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Ethan Coen turns 60 years old today, if you can believe it. Since bursting onto the scene in 1984 with the cult classic Blood Simple, the younger half of (arguably) the most dynamic moviemaking sibling duo in Hollywood has helped create some of the most memorable and quirky films in cinematic history, from Raising Arizona to Fargo and The Big Lebowski to No Country For Old Men. To celebrate the monumental birthday of one of the great writer-directors of our time (though he’s mostly uncredited as a director), here are some facts about your favorite Coen brothers movies.

1. THE COENS THINK BLOOD SIMPLE IS “PRETTY DAMN BAD.”

Fifteen years after Blood Simple’s release, the Coens reflected upon their first feature in the 2000 book My First Movie. “It’s crude, there’s no getting around it,” Ethan said. “On the other hand, it’s all confused with the actual process of making the movie and finishing the movie which, by and large, was a positive experience,” Joel said. “You never get entirely divorced from it that way. So, I don’t know. It’s a movie that I have a certain affection for. But I think it’s pretty damn bad!”

2. KEVIN COSTNER AND RICHARD JENKINS AUDITIONED FOR RAISING ARIZONA.

Kevin Costner auditioned three times to play H.I., only to see Nicolas Cage snag the role. Richard Jenkins had his first of many auditions for the Coens for Raising Arizona. He also (unsuccessfully) auditioned for Miller's Crossing (1990) and Fargo (1996) before calling it quits with the Coens. In 2001, Joel and Ethan cast Jenkins in The Man Who Wasn't There, even though he had never auditioned for it.

3. THE BROTHERS TURNED DOWN BATMAN TO MAKE MILLER’S CROSSING.

After Raising Arizona’s success established them as more than one-hit indie film wonders, the Coens had some options with regard to what project they could tackle next. Reportedly, their success meant that they were among the filmmakers being considered to make Batman for Warner Bros. Of course, the Coens ultimately decided to go the less commercial route, and Tim Burton ended up telling the story of The Dark Knight on the big screen.

4. BARTON FINK AND W.P. MAYHEW WERE LOOSELY BASED ON CLIFFORD ODETS AND WILLIAM FAULKNER.

The Coens acknowledge that Fink and Odets had similar backgrounds, but they had different personalities: Odets was extroverted, for one thing. John Turturro, not his directors, read Odets’s 1940 journal. The Coens acknowledged that John Mahoney (Mayhew) looks a lot like the The Sound and the Fury author.

5. THE COENS' WEB OF DECEPTION IN FARGO GOES EVEN FURTHER THAN THE OPENING CREDITS. 

While the tag on the beginning of the movie reads “This is a true story. The events depicted in this film took place in Minnesota in 1987,” Fargo is, by no stretch of the imagination, a true story. During the film's press tour, the Coens admitted that while not pinpoint accurate, the story was indeed inspired by a similar crime that occurred in Minnesota, with Joel stating, “In its general structure, the film is based on a real event, but the details of the story and the characters are fictional.”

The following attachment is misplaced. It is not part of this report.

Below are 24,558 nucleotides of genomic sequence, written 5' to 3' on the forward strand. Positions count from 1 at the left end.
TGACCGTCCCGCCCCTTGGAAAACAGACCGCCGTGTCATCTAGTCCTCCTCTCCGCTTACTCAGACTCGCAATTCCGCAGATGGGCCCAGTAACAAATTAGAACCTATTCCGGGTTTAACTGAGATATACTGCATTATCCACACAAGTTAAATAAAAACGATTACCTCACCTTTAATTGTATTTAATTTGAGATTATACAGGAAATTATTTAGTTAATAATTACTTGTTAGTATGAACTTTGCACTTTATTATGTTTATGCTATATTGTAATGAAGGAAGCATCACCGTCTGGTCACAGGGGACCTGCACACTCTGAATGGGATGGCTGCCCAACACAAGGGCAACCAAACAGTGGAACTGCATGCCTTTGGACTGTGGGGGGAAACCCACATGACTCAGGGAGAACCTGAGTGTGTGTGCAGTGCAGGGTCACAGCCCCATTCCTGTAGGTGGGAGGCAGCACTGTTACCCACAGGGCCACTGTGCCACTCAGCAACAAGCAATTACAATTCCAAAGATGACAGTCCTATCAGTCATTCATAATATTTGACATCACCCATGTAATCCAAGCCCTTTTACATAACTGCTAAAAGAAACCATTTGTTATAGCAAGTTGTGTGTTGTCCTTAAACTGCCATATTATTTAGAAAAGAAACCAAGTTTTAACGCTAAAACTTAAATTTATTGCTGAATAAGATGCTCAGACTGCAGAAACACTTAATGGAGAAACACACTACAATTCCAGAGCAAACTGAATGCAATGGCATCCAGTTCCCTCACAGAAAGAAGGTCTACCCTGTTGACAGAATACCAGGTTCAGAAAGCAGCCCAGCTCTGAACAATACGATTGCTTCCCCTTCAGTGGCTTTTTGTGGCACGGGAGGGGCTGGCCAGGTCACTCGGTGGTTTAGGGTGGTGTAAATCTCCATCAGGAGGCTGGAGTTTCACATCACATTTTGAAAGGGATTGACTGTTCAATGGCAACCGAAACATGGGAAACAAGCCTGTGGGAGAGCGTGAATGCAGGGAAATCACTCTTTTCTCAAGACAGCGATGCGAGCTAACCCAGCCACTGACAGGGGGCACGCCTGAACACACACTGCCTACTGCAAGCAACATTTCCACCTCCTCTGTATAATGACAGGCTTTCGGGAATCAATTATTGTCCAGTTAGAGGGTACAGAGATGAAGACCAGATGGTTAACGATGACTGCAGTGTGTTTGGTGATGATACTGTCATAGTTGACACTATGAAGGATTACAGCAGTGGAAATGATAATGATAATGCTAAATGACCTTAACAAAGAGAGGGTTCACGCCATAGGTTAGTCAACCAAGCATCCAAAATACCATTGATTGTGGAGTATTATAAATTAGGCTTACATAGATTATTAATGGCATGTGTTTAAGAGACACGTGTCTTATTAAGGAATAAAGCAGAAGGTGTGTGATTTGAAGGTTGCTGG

However, any and all efforts to uncover anything resembling such a crime ever occurring in Minnesota come up empty, and in an introduction to the published script, Ethan pretty much admitted as much, writing that Fargo “aims to be both homey and exotic, and pretends to be true." 

6. THEY WANTED MARLON BRANDO TO PLAY JEFFREY LEBOWSKI.

According to Alex Belth, who wrote the e-book The Dudes Abide on his time spent working as an assistant to the Coens, casting the role of Jeffrey Lebowski was one of the last decisions made before filming. Names tossed around for the role included Robert Duvall (who passed because he wasn’t fond of the script), Anthony Hopkins (who passed since he had no interest in playing an American), and Gene Hackman (who was taking a break at the time). A second “wish list” included an oddball “who’s who," including Norman Mailer, George C. Scott, Jerry Falwell, Gore Vidal, Andy Griffith, William F. Buckley, and Ernest Borgnine.

The Coens’ ultimate Big Lebowski, however, was the enigmatic Marlon Brando, who by that time was reaching the end of his career (and life). Apparently, the Coens amused themselves by quoting some of their favorite Jeffrey Lebowski lines (“Strong men also cry”) in a Brando accent. The role would eventually go to the not-particularly-famous—albeit pitch-perfect—veteran character actor David Huddleston. In true Dude fashion, it all worked out in the end.

7. JOEL COEN WOOED FRANCES MCDORMAND ON THE SET OF BLOOD SIMPLE.

Coen and McDormand fell in love while making Blood Simple and got married a couple of years later, after production wrapped. McDormand told The Daily Beast about the moment when she roped him in. “I’d only brought one book to read to Austin, Texas, where we were filming, and I asked him if there was anything he’d recommend,” she said. “He brought me a box of James M. Cain and Raymond Chandler paperbacks, and I said, ‘Which one should I start with?’ And he said, ‘The Postman Always Rings Twice.’ I read it, and it was one of the sexiest f*ckin’ books I’ve ever read. A couple of nights later, I said, ‘Would you like to come over and discuss the book?’ That did it. He seduced me with literature. And then we discussed books and drank hot chocolate for several evenings. It was f*ckin’ hot. Keep it across the room for as long as you can—that’s a very important element.”

8. O BROTHER, WHERE ART THOU? WAS ORIGINALLY INSPIRED BY THE WIZARD OF OZ.

Joel Coen revealed as much at the 15th anniversary reunion. “It started as a 'three saps on the run' kind of movie, and then at a certain point we looked at each other and said, 'You know, they're trying to get home—let's just say this is The Odyssey. We were thinking of it more as The Wizard of Oz. We wanted the tag on the movie to be: 'There's No Place Like Home.’”

9. THE ACTORS IN FARGO WENT THROUGH EXTENSIVE TRAINING TO GET THEIR ACCENTS RIGHT.